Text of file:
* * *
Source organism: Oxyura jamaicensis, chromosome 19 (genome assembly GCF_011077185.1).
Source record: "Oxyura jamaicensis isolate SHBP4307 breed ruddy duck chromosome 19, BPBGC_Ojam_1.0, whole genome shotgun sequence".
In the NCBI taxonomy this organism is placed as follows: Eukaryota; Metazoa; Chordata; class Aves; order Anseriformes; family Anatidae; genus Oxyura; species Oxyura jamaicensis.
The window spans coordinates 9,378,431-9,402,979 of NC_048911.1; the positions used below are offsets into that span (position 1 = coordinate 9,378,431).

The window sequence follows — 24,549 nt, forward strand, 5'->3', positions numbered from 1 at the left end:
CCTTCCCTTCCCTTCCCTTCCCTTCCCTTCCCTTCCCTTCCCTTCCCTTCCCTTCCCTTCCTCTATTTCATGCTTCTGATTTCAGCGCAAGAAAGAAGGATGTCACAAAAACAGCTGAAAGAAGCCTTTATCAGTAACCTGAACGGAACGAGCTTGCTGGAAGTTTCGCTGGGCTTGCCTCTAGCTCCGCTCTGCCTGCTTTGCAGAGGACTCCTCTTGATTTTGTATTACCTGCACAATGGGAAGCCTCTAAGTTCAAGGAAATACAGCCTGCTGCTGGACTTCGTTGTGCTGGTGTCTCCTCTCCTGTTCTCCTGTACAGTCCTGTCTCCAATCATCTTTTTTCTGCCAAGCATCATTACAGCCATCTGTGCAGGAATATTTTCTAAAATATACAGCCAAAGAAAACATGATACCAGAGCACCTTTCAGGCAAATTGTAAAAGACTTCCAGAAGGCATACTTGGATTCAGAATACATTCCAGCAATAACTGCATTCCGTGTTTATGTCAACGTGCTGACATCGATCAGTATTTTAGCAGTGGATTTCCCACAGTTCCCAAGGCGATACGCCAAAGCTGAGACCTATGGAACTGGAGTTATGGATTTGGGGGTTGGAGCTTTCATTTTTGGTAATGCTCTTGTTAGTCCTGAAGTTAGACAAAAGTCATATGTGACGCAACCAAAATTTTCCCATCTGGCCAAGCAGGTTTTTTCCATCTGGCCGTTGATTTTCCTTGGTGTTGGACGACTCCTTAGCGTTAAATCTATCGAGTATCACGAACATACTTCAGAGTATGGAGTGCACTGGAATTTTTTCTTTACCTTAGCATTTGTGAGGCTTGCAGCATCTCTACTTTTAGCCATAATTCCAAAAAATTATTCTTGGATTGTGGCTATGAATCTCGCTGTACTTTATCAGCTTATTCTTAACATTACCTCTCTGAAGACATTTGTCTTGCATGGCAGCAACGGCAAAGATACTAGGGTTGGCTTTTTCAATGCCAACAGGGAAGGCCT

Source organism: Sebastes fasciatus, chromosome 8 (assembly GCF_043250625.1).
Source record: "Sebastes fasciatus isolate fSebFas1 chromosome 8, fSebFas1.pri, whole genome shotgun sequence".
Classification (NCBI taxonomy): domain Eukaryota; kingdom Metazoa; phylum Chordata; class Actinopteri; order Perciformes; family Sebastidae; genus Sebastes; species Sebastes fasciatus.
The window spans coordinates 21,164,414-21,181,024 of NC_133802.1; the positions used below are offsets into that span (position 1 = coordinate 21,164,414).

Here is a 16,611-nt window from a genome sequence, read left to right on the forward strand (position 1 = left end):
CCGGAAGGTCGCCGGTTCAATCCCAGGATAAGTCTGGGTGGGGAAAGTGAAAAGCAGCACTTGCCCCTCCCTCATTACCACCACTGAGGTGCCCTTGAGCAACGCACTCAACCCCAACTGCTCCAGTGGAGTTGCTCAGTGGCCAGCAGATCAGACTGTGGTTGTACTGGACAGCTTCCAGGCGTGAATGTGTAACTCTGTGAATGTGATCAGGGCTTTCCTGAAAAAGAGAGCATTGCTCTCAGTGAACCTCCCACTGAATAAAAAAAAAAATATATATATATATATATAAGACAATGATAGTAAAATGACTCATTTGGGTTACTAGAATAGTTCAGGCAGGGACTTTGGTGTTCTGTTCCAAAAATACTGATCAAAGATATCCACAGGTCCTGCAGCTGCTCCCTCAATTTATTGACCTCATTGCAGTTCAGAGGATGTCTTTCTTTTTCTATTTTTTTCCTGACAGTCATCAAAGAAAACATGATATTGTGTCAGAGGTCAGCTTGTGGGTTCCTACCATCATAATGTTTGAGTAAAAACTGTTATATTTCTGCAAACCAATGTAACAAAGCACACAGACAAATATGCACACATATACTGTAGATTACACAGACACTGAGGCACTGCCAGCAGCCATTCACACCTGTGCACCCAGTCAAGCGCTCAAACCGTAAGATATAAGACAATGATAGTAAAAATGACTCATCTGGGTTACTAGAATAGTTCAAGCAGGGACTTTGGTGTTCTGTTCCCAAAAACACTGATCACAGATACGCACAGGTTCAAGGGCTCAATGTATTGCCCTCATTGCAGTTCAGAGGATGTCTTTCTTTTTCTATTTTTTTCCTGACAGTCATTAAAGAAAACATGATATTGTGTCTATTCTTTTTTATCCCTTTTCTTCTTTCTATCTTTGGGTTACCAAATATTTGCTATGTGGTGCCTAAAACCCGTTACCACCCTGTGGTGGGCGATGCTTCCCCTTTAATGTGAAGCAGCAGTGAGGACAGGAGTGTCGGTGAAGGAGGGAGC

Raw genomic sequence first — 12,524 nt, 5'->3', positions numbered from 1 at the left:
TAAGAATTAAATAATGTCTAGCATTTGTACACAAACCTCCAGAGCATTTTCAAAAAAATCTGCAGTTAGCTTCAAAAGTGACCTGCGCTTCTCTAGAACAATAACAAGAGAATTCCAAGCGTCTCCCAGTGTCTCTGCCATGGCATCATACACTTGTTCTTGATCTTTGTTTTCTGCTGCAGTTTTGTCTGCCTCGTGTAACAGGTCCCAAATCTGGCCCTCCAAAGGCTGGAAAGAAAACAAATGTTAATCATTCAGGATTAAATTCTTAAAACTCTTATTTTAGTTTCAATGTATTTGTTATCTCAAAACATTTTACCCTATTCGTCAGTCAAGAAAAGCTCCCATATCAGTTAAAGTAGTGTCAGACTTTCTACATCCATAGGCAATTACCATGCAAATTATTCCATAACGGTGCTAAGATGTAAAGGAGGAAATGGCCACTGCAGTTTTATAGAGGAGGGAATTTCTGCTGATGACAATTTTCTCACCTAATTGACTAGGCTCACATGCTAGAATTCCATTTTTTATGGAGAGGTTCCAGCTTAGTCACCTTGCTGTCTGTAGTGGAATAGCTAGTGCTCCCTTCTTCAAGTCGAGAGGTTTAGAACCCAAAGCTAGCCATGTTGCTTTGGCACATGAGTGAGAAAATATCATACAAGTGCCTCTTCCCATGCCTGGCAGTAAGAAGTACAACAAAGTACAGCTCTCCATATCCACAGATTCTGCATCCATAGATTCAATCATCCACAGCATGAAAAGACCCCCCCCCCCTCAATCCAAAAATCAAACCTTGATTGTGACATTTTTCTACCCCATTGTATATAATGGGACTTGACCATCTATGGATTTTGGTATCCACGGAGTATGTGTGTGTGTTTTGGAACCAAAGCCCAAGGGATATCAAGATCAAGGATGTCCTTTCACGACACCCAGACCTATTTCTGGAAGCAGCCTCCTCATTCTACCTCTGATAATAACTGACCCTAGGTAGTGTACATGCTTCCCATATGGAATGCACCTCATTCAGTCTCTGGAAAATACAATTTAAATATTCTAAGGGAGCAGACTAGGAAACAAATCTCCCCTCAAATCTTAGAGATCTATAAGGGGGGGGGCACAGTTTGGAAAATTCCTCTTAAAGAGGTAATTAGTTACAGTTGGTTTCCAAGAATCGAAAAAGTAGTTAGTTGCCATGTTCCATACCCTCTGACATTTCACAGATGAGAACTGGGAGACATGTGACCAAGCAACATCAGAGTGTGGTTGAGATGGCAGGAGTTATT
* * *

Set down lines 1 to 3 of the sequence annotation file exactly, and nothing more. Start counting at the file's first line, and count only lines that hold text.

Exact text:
Source organism: Oxyura jamaicensis, chromosome 19 (genome assembly GCF_011077185.1).
Source record: "Oxyura jamaicensis isolate SHBP4307 breed ruddy duck chromosome 19, BPBGC_Ojam_1.0, whole genome shotgun sequence".
In the NCBI taxonomy this organism is placed as follows: Eukaryota; Metazoa; Chordata; class Aves; order Anseriformes; family Anatidae; genus Oxyura; species Oxyura jamaicensis.